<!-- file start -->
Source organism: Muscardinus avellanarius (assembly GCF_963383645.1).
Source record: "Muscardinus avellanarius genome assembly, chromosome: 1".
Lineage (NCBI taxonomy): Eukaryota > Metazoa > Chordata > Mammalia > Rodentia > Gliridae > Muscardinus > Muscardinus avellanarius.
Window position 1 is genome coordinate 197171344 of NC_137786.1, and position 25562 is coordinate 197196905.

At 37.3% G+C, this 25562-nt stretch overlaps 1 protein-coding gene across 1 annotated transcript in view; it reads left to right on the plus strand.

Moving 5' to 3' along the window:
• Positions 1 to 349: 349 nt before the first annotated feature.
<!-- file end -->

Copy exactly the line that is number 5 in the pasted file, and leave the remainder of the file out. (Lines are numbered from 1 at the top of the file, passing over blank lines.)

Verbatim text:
At 37.3% G+C, this 25562-nt stretch overlaps 1 protein-coding gene across 1 annotated transcript in view; it reads left to right on the plus strand.